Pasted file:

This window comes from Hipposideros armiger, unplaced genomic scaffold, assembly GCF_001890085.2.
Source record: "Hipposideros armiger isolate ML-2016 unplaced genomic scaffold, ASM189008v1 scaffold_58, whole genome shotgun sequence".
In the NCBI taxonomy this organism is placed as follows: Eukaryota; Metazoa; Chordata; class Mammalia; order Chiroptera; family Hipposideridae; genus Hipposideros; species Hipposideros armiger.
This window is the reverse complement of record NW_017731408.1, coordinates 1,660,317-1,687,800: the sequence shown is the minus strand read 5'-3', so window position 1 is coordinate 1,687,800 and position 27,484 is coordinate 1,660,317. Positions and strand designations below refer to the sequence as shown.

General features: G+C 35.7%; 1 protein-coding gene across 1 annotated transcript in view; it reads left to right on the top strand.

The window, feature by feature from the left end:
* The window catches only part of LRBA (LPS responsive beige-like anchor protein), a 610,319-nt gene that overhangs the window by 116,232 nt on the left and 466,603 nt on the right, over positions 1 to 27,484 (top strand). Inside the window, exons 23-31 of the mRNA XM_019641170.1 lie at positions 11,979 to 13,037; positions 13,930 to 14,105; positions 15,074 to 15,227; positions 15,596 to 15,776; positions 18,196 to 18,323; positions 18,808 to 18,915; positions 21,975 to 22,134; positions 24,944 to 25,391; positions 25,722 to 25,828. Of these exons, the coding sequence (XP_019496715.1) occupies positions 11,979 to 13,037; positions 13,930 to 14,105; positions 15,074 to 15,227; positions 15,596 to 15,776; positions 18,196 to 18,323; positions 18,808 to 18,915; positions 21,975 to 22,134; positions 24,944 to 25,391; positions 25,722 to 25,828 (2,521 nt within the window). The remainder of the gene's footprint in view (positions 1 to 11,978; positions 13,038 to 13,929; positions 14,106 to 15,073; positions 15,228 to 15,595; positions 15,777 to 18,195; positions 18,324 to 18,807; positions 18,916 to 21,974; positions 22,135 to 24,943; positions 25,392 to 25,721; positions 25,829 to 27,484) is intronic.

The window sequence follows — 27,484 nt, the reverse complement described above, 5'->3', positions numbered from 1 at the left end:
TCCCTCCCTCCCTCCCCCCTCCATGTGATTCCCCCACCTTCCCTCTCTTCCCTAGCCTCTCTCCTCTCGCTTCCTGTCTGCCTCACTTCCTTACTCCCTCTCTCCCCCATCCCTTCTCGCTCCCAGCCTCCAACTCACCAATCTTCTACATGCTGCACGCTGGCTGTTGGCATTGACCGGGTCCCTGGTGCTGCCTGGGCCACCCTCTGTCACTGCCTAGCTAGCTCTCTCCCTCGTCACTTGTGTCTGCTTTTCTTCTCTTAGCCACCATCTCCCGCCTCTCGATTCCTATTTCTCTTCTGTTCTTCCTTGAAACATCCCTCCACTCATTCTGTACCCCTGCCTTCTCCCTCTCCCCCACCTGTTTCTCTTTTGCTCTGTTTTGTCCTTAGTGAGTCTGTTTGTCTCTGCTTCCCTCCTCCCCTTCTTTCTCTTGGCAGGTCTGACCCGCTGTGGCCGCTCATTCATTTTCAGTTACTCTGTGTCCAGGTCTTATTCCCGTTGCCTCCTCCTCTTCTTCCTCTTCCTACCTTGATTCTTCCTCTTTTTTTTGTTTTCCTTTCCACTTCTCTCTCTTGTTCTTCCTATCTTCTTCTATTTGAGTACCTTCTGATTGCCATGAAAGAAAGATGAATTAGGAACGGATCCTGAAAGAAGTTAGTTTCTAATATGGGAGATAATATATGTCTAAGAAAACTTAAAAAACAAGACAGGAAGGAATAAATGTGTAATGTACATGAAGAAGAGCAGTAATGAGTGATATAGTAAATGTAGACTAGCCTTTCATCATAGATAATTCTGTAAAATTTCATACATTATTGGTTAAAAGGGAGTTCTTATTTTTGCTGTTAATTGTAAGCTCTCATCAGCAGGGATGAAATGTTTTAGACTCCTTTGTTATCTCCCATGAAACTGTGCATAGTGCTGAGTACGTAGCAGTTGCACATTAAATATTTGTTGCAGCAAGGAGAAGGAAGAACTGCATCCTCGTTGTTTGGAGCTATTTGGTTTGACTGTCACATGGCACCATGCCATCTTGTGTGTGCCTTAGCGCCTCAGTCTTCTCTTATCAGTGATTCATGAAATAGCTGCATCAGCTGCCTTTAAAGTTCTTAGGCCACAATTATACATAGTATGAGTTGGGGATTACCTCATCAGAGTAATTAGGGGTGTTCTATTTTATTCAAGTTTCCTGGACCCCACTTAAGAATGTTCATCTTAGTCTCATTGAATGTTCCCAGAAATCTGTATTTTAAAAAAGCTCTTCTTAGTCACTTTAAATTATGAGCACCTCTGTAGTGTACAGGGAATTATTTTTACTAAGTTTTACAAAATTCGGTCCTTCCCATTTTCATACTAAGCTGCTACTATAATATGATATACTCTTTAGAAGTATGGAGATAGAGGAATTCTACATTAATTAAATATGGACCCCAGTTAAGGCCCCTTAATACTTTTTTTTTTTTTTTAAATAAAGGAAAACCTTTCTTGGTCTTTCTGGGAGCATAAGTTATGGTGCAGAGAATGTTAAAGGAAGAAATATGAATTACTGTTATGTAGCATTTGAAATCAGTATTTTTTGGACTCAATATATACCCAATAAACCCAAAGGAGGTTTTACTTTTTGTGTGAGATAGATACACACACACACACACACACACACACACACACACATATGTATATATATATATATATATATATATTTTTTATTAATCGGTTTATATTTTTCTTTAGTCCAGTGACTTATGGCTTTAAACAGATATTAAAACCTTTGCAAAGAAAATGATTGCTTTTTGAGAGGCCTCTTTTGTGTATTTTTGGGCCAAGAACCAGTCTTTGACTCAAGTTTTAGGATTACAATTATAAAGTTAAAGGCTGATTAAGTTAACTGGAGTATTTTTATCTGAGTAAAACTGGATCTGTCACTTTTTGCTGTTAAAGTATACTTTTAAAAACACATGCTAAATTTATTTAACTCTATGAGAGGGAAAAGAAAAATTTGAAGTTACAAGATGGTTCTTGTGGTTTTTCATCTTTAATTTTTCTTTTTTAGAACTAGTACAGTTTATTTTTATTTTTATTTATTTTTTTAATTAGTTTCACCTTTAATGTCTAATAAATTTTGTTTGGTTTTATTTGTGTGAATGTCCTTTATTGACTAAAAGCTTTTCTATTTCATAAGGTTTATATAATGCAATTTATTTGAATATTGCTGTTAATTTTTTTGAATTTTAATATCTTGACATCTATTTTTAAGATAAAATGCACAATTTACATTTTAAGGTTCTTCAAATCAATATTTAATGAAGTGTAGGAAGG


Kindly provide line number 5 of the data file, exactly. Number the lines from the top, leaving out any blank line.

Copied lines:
General features: G+C 35.7%; 1 protein-coding gene across 1 annotated transcript in view; it reads left to right on the top strand.